The importance of putting your referral agreements in writing

QUESTION: In 2017, an agent I know (Ann) referred one of her friends (Pam) who was looking to sell her home and move to another state. I agreed to list Pam’s home and pay Ann a 25% referral fee if a sale resulted. Shortly thereafter, Pam changed her mind and we took her home off the market. Several weeks ago, Pam called and asked if I would list her property again. She also asked me to assist her in buying a new home in the area. I called Ann to tell her about these developments. Ann is now claiming that if there are successful closings, I will owe her 25% of my commission on the listing and on the purchase. Ann and I never talked about me representing Pam as a buyer and we never signed a written referral agreement. What do I owe Ann, if anything?

ANSWER: While your verbal referral agreement with Ann is legally enforceable, your failure to memorialize that agreement in writing means that, if you can’t resolve the dispute amicably, it will be up to an arbitration panel to decide on exactly what you and Ann agreed to. If you and Ann never put a time limit on when your obligation to pay a referral fee would end, you may very well owe the referral fee on the list side, even if your agreement was reached several years ago. Since Pam was initially planning to move to another state, and you and Ann never discussed Pam hiring you as a buyer’s agent, you have an argument that you never agreed to pay Ann any portion of a commission you might receive as Pam’s buyer agent.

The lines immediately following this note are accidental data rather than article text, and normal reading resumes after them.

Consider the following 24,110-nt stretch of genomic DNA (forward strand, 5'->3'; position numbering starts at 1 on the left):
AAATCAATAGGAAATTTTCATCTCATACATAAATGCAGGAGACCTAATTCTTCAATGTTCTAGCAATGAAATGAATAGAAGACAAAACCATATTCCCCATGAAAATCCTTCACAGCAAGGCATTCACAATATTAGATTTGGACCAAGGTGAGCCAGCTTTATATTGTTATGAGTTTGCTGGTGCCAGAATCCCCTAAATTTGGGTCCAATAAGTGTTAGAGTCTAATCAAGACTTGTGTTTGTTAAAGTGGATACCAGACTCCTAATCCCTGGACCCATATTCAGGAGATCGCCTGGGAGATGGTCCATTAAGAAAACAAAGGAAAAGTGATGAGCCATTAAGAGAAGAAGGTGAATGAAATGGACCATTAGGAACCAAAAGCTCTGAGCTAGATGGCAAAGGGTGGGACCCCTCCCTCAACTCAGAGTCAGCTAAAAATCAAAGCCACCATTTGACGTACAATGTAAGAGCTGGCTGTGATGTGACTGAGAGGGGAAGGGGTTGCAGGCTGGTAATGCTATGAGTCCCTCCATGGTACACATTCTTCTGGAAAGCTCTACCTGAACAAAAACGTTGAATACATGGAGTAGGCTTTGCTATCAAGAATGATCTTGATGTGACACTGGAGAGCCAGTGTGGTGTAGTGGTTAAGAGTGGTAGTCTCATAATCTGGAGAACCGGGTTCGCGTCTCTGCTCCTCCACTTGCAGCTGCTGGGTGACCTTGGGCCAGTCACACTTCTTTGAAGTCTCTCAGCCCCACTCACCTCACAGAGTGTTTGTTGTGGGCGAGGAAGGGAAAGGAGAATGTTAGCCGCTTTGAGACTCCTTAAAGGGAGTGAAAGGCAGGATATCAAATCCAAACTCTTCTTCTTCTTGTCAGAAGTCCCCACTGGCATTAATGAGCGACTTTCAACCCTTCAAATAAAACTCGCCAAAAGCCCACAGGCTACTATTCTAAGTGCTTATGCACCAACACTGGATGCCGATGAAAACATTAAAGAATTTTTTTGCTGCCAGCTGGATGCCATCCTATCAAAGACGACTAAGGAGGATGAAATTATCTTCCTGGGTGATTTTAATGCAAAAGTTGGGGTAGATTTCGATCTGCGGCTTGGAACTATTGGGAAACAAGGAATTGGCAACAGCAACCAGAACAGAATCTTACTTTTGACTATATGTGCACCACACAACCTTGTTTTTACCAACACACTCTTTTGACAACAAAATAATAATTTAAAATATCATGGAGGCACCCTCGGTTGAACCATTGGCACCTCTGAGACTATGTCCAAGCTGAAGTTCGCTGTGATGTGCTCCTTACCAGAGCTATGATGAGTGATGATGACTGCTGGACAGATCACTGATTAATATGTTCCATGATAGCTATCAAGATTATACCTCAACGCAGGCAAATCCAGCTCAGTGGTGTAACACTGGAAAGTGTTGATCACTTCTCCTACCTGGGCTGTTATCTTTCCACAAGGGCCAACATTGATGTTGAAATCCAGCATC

NC REALTORS® has developed an excellent referral agreement – Standard Form 730. It addresses the issues that come up most often. First, it includes check boxes for the parties to identify whether the referring agent will receive compensation if there is a closing on the sale of the Prospect’s property, a closing on the Prospect’s purchase of property, or both.

Second, form 730 was amended in 2017 in an effort to address occasional misunderstandings over when a referring firm’s right to receive a referral fee comes to an end. The new wording included blank lines for the referring and receiving firms to agree on a date that the receiving firm’s obligation to pay a referral fee ends.

Finally, form 730 has check boxes to indicate whether the Prospect is aware of the referral and a reminder that disclosure of referral fees is required by the North Carolina Real Estate Commission. Specifically, Rule 58A.0109(b) obligates the licensee receiving the referral fee (i.e., the referring agent or firm) to timely disclose the compensation which the licensee expects to receive. We suggest that the referring agent or firm make this disclosure in writing, and obtain the Prospect’s written confirmation of that disclosure.

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